Bell’s Palsy and Facial Nerve Injury
Bell’s palsy causes facial weakness or frank paralysis. Typically people awake to find that they have a weakness on one side of the face. Symptoms may progress over several days. Facial weakness may be the only sign. A viral infection in the canal that transmits the facial nerve is thought to be the cause. Studies suggest that the most common virus that produces this syndrome is the Herpes Simplex Type 1 virus, which is also responsible for cold sores. Recovery of the facial nerve occurs partially or completely in over 80% of cases. Unfortunately, this means the eyelid function can be significantly impaired resulting in severe corneal exposure and drying. For a given individual it is impossible to know at the time that the weakness develops whether the symptoms will persist for a few months or a lifetime. Treatment is initially directed at supportive measures including frequent artificial tears and bland ophthalmic ointment. If needed temporary partial closure of the eyelid may be necessary. This procedure is called a tarsorraphy. Long-term solutions may also include the placement of a gold weight in the upper eyelid to facilitate eyelid closure, midface lift with placement of a hard palate graft, and permanent lateral tarsorraphy. Some advocate the placement of a spring closure of the upper eyelid. Unfortunately, these appliances are not stable in the eyelid, are prone to infection, and often require a commitment to multiple surgeries to maintain function. Surgery to address acoustic neuroma, a benign brain stem tumor, is another cause for facial nerve injury. Frequently the tumor is intimately involved with the facial nerve, which is injured in the process of removing the tumor. Weakness of eyelid closure is managed in a fashion similar to Bell’s palsy because in many cases function will recover in time. When recovery does not occur, definitive steps are needed to protect the cornea. A personal consultation with Dr. Steinsapir will determine the best options for your situation.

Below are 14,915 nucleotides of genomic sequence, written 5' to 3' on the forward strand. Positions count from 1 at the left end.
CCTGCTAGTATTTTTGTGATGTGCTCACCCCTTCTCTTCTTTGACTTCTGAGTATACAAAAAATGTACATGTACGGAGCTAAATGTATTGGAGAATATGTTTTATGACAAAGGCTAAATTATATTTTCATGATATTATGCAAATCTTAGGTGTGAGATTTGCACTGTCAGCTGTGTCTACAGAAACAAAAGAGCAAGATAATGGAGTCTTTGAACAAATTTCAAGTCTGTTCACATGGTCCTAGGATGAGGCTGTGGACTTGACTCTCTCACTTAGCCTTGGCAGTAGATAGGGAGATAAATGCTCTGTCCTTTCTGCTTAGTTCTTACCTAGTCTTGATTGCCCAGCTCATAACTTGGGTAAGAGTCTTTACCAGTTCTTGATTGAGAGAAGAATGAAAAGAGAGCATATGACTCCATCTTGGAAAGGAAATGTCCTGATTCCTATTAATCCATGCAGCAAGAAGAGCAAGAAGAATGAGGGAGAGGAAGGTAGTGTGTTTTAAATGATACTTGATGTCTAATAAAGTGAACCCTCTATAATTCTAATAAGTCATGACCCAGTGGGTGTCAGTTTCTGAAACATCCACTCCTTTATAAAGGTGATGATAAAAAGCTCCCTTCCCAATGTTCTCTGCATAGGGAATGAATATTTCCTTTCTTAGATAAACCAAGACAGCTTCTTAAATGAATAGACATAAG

Reconstructive Midface Surgery